Bauer scales local product nationwide with e-commerce voucher site

Bauer Media last week announced a new e-commerce platform, Dabbl, as part of its ongoing investment into digital products.

The media company encompasses print and online magazine brands, including Heat and Grazia, and radio stations Kiss FM and Magic. It also has a 50 percent stake in British TV company Box television, the other half of which is owned by Channel 4. With a reach of 22 million U.K. consumers, its audience rivals the BBC’s.

But with the state of readership declining, Bauer needs to diversify. Figures from comScore show that Bauer’s unique monthly visitors across its sites is 7.9 million. MailOnline remains its strongest competitor with 27.4 million unique monthly views (June 2015), ranking ninth in comScore’s Top 20 Digital Media Properties.

Bauer has responded by reshaping its digital strategy to develop more audience-centric products. Hence Dabbl, which hosts vouchers for restaurants, holiday breaks and shopping.

Sam Jones, Bauer Media’s digital managing director, admits that while Dabbl isn’t strictly e-commerce, it’s classified as a development of a “transactional ecosystem created through affiliates.”

It launched as an extension of RadioOffers, Bauer’s regional radio discount site, which according to the company has 150,000 subscribers who are highly engaged, with the site clocking 130,000 unique monthly views. Dabbl lets national brands like Zizzi, Pizza Hut, Toby Carvery and Reel Cinema, gain a slice of this pie.

Dabbl, which was a year in the works, is the latest product to come out of Bauer Media Xcel, the company’s division that has focused on commercial products and selling inventory and audience insights to advertisers.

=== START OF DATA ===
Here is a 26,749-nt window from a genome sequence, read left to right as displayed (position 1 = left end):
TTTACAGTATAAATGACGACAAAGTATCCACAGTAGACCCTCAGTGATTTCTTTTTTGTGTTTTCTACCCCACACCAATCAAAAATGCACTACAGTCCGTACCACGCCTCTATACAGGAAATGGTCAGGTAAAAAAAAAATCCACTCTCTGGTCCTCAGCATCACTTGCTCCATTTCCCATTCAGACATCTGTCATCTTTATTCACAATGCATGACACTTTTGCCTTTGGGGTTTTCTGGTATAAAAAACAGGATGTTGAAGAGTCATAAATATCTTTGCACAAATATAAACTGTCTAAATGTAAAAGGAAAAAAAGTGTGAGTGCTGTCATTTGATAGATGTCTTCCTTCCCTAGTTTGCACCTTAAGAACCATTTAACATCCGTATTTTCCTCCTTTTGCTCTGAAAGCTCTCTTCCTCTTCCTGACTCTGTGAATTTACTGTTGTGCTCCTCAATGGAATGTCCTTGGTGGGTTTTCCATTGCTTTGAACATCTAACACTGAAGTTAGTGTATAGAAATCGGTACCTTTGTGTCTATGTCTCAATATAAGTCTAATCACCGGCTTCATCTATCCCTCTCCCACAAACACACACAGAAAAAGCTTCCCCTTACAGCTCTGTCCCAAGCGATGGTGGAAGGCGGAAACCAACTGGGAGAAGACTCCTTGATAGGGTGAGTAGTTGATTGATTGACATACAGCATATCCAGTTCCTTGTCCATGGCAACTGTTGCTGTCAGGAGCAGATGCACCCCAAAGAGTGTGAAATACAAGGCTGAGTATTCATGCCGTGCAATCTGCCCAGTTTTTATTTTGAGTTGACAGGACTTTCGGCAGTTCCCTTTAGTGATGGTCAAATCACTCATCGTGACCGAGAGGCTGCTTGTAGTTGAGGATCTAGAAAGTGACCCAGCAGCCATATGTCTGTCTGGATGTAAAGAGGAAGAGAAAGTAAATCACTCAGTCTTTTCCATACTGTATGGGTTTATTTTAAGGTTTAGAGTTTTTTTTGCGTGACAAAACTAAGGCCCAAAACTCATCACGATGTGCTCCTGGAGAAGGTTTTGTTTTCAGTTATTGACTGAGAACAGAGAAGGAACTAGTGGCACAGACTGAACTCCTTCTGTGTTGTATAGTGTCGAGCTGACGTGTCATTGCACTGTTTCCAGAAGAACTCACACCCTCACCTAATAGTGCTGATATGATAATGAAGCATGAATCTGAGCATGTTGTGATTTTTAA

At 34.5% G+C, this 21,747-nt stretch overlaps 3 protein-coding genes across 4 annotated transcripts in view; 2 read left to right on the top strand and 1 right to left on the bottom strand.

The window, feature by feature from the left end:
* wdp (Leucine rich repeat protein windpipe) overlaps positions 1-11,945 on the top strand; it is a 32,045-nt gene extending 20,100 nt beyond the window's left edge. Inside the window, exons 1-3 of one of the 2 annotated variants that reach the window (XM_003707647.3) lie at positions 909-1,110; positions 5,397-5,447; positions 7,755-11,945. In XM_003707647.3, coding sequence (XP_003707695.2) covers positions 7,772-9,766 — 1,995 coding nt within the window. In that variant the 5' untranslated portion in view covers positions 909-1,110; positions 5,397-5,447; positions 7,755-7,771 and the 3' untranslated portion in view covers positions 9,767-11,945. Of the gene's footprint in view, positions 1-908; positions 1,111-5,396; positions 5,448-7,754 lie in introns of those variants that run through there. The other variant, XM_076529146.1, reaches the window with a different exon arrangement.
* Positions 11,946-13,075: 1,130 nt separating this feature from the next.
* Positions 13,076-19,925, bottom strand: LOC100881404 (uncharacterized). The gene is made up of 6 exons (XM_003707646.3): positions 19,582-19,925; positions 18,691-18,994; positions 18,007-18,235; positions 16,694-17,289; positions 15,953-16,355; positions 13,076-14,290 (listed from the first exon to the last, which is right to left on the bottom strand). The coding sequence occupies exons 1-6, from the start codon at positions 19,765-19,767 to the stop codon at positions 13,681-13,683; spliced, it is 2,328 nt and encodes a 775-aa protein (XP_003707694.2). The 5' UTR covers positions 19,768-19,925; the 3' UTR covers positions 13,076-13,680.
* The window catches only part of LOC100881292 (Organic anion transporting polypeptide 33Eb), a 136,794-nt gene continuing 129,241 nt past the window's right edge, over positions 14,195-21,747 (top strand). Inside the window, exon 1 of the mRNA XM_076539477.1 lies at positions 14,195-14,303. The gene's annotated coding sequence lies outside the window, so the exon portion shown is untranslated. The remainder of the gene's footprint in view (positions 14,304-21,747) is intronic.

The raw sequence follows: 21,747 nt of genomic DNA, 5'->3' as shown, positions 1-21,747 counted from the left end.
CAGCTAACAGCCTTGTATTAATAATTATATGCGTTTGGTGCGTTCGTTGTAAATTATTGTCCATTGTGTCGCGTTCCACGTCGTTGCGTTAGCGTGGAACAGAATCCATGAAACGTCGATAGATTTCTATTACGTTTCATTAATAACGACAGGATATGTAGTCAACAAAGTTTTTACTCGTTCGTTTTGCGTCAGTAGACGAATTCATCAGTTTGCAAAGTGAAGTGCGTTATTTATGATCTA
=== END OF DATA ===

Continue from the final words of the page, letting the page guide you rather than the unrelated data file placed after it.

Xcel, formed in the U.K. in early 2015, runs online-only women’s lifestyle publication the Debrief and InStream, its radio ad product enabling more targeting to registered listeners.

“Xcel Media was launched as an exercise to accelerate more investment in digital,” Jones said. “We wanted to recognize that digital deserved more focus from a corporate level. We knew we needed new processes, new talent and new ability.”

In recent months, Bauer has strengthened Xcel with four top-level execs including ex-Argos digital engineer Matthew Hobbs and Akhil Suchak from Viacom, among others.

Jones said the media company adopted a more bullish approach in diversification. “Other publishers looked at matching the business challenge with an incremental gain with digital,” he said. “Bauer took a different approach. We wanted new businesses; it’s a different cadence.”

As such, Xcel operates completely separate from the media company’s publishing efforts.

“We recognized that in order to be successful in our transactional businesses we need to treat them very differently [to our publishing properties],” he said. Business success where transactions are the outcome will be a quick journey, while publishers measure success on digital properties through increased dwell times. “They attract different audiences, different behavior, different metrics, different user experience, different ways of communicating.”

Jones described Bauer’s growth strategy as three-pronged: Create new products, scale existing products (as in this instance) and find new opportunities in new markets.

“The biggest challenge is how to measure up the opportunities and decide on which one to go for,” says Jones. “The key is marrying the creative Zeitgeist minds with pure-play product development.”

Next year the goal is to continue growing a “network effect,” said Jones, “stitching together audiences in a DMP [data management platform, so that Bauer can better supply its single-customer view to advertisers] that’s a network effect. Sharing products across borders, that’s a network effect.”

If the launch of Dabbl shows anything, it’s Bauer’s attempt to scale local opportunities nationally and with speed. Investment in Xcel will stand Bauer in good stead.

“We wanted to build it and grow it, not just incrementally scrape by.”

Image via Bauer Media

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